The impact of Donald Trump’s election on the healthcare landscape is beginning to take shape. Along with his election, the Republican Party has retained control of both houses of Congress and a large majority of state legislatures and governorships.
The most significant news is the nomination of US Rep. Tom Price and Seema Verma as the Department of Health and Human Services (HHS) secretary and administrator of the Centers for Medicare and Medicaid Services (CMS), respectively. Rep. Price is a physician and an avowed opponent of the Affordable Care Act– more commonly known as Obamacare–since its inception, having introduced several bills to repeal or revise Obamacare since 2009. As Chairman of the House Budget Committee, he is well versed in the give-and-take of the legislative process. Seema Verma is a healthcare consultant who was instrumental in creating the Healthy Indiana Plan, Indiana’s Medicaid expansion program under Vice President-elect Mike Pence when he was Governor of Indiana. This plan combines high-deductible insurance plans with healthcare savings accounts to insure Indiana’s Medicaid and low-income populations.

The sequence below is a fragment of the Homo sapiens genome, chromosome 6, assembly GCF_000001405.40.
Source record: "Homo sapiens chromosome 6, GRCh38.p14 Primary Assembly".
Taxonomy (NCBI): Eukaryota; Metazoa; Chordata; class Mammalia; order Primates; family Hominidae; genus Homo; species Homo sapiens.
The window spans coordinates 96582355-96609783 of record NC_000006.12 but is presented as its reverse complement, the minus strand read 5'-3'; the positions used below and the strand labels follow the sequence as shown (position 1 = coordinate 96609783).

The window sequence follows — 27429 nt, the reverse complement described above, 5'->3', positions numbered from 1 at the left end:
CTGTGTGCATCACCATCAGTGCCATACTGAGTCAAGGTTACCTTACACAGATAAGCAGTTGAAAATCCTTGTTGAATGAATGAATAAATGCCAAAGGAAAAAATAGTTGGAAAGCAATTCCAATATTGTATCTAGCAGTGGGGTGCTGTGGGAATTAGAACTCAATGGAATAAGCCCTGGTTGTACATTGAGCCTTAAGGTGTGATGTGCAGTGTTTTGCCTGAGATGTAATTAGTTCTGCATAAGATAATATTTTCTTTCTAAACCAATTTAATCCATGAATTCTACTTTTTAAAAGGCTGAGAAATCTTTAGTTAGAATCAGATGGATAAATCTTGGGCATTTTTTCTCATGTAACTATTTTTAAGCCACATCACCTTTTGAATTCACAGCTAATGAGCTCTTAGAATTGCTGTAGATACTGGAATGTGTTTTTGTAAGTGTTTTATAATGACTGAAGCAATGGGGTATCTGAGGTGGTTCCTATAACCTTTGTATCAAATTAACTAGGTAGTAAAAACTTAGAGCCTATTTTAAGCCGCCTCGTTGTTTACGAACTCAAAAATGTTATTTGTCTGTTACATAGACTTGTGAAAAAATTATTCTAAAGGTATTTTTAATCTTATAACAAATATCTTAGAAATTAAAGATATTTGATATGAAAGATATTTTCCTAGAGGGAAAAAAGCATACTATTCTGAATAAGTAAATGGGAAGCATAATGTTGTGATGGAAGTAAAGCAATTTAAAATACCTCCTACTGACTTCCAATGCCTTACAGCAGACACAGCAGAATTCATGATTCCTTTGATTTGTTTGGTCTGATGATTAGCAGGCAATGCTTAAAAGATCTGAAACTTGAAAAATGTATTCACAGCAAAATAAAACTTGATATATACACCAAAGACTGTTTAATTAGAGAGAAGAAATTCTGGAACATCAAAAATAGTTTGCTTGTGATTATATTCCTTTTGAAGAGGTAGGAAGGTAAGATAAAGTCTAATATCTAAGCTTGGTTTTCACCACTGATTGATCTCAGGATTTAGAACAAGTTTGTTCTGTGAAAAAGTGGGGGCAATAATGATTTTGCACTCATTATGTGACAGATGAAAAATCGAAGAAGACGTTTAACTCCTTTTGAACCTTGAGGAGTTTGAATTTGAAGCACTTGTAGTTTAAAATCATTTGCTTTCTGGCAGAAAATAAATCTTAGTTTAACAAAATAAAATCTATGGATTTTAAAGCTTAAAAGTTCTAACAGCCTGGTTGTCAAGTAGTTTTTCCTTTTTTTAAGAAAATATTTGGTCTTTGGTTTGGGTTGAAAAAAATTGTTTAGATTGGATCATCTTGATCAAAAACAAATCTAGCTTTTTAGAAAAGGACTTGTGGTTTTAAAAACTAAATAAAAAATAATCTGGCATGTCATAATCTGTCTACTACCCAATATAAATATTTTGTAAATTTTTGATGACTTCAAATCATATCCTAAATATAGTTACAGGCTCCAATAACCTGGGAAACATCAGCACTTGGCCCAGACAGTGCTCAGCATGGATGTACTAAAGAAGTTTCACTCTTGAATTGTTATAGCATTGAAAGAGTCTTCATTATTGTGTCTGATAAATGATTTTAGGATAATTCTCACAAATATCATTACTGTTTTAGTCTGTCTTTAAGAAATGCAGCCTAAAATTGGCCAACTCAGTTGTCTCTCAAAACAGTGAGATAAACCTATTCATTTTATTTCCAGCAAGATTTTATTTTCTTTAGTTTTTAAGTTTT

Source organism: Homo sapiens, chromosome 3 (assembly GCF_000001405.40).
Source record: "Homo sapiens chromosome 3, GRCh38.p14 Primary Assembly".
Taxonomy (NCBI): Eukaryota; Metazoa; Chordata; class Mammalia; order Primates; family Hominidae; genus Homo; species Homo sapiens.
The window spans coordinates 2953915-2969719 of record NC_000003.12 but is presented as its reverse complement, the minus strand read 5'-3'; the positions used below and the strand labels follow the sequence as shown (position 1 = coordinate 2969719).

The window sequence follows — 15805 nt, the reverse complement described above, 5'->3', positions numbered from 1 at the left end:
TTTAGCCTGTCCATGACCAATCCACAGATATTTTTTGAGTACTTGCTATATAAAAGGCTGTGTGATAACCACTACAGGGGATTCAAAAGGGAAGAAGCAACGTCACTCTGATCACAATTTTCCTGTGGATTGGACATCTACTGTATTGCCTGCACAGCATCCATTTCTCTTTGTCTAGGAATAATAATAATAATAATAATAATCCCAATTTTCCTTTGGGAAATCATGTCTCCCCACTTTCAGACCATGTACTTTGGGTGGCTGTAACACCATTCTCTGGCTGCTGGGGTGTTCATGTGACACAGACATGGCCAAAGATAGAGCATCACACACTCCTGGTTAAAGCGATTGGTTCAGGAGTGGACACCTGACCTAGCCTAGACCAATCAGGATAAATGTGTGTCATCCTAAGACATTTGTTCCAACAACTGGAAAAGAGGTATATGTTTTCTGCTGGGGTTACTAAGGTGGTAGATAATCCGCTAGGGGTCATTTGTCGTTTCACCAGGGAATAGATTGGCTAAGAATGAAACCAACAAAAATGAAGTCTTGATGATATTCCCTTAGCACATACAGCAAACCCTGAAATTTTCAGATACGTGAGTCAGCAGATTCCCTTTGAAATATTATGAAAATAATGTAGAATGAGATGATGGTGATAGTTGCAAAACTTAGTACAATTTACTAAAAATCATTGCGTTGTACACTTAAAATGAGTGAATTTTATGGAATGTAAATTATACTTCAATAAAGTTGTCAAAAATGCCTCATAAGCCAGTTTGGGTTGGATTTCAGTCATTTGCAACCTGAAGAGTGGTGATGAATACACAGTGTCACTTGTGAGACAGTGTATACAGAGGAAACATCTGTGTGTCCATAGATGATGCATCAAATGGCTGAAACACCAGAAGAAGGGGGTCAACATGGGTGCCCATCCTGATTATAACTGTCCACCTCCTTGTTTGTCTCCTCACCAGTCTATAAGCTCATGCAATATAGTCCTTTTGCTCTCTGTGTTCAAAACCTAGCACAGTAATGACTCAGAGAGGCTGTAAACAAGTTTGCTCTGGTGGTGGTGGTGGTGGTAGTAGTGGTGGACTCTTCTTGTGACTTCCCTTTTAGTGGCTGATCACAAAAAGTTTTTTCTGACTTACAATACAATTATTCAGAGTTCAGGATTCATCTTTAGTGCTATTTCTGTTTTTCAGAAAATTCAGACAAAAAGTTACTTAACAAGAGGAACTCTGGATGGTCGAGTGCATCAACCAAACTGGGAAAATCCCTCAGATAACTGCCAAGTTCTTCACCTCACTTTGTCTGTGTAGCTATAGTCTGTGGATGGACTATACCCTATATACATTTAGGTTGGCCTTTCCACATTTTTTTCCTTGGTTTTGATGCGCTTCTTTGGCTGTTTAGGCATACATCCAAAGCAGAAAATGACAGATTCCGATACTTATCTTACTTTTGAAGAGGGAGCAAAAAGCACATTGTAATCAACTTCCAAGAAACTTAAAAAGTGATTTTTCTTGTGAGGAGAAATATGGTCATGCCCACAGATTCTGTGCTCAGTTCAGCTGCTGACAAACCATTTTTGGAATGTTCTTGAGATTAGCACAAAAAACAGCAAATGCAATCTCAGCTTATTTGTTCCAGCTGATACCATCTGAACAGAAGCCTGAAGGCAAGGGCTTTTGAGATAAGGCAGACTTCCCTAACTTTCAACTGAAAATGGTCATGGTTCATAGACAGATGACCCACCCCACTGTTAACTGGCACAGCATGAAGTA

What does this mean for transitional care and chronic care management programs? We do not anticipate dramatic changes.
- Rep Price is considered “provider friendly” so it is unlikely that HHS or CMS will remove or reduce reimbursement for these services, as they are currently budget-neutral and promote quality.
- The transition to value-based reimbursement across all service lines may slow to ensure a more thoughtful analysis of this economic model. Individual states may be given more control over Medicaid programs if funding moves to a block-grant model, as previously proposed by Republican lawmakers.
- Reductions in regulations may create more opportunities for providers to innovatively outsource services that lower costs and maintain quality.
We also feel that any changes will come slowly. The prospect of millions losing coverage during Obamacare reform is politically untenable, especially in states that carried Trump in 2016. The process of creating healthcare legislation is frequently compared to the complex and messy process of making sausage. Hopefully the results of future reform will prove to be more palatable to providers.